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Complicit Masculinity: Definition & Example

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  • 0:04 Masculinity
  • 0:44 Theories
  • 2:12 Examples
  • 3:17 Lesson Summary
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Lesson Transcript
Instructor: Emily Cummins
In this lesson, we'll talk about a well-known theory of masculinity by the sociologist R.W. Connell. Complicit masculinity is an important idea in this theory, one that addresses how men in our society conform to dominant ideals about masculinity.

Masculinity

What makes men and women different? What makes men different from other men? How do cultural and societal pressures enforce these differences? Sociologists have long been interested in these questions.

In this lesson, we will talk about different forms of masculinity, which in sociological terms, does not simply mean men. Instead, it's about gender relations and the positions of power of men relative to women and to other men in Western societies.

Specifically, we'll talk about the idea of complicit masculinity, which is a form of masculinity that does not challenge the dominant forms of masculinity in Western society. Before we explore this concept further, we should talk a little bit more about some important theories of masculinity.

Theories

The idea of complicit masculinity is derived from an overarching theory on masculinity by the Australian social scientist R.W. Connell. In her book Masculinities, Connell discusses three additional types of masculinity.

First, hegemonic masculinity is the dominant form of masculinity within a society, specifically heterosexual, middle class, white men. Hegemonic masculinity, the celebrated and idealized form of masculinity in Western culture, is only achieved by men who possess physical strength and suppress their emotions.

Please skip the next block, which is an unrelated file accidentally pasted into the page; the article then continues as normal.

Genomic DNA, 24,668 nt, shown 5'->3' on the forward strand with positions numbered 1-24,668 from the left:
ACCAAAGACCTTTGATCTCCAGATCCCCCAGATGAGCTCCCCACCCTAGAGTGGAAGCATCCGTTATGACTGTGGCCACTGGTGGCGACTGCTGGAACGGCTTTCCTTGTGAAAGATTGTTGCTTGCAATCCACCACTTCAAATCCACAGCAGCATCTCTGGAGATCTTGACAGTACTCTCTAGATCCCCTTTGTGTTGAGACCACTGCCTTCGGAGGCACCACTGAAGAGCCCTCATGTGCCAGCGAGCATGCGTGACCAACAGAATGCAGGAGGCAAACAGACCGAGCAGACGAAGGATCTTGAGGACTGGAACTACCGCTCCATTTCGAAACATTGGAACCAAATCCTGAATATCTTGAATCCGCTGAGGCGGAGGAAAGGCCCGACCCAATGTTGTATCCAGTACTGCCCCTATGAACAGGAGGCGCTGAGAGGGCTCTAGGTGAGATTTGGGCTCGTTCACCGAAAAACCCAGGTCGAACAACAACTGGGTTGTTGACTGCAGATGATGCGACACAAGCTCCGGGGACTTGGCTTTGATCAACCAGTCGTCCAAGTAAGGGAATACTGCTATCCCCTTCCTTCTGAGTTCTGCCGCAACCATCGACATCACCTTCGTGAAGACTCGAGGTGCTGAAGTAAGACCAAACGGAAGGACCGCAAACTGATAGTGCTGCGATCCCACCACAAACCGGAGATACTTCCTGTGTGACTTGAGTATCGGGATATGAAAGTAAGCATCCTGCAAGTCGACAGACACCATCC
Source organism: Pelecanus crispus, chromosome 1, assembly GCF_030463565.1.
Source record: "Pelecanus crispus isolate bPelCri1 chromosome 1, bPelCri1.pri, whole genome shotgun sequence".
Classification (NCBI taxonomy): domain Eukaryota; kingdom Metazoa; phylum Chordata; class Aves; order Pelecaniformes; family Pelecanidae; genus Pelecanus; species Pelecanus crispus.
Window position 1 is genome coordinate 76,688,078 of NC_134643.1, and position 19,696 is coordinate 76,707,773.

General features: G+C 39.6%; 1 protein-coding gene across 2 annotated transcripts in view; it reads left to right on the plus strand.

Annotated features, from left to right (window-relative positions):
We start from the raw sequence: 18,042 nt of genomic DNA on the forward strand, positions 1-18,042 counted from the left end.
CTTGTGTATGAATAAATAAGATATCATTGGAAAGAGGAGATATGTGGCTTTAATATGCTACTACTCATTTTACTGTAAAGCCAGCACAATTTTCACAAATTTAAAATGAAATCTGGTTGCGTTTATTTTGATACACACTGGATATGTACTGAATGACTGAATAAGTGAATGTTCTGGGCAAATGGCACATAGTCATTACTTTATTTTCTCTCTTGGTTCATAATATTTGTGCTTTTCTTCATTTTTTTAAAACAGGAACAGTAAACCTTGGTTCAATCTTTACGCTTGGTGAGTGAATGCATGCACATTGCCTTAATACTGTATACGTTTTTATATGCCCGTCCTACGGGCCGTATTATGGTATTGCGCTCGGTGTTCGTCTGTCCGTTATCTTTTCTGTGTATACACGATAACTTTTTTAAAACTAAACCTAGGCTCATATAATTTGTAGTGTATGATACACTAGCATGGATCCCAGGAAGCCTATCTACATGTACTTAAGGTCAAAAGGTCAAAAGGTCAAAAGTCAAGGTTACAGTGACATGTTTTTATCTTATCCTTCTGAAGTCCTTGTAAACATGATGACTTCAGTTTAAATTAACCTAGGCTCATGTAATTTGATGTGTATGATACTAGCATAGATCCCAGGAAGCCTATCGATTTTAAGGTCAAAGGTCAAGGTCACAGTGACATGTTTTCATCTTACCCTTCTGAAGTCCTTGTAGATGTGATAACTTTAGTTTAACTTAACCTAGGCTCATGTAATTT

Second, marginalized masculinity is a form of masculinity that is unable to conform to or derive benefits from hegemonic masculinity. Marginalized masculinity might refer to a lack of some of the characteristics of hegemonic masculinity, like being disabled or non-white.

Finally, subordinate masculinity is a form of masculinity in which a person lacks many of the qualities of hegemonic masculinity while also expressing qualities opposite to hegemonic masculinity. For example, it may involve acting in a feminine way, being overly emotional, or not being heterosexual.

So, this finally brings us back to complicit masculinity, which does not include all of the qualities of hegemonic masculinity, but doesn't challenge it, either. In society, a man may benefit from and fit in by 'looking the part' of someone who falls under the catergory of hegemonic masculinity. Complicit masculinity might also involve admiring and striving for the qualities of hegemonic masculinity. Let's go over a few examples of how this works.

Examples

In a lot of ways, complicit masculinity is about trying to achieve hegemonic masculinity. But since hegemonic masculinity is only available to a select few, many men who strive to achieve the ideal fail.

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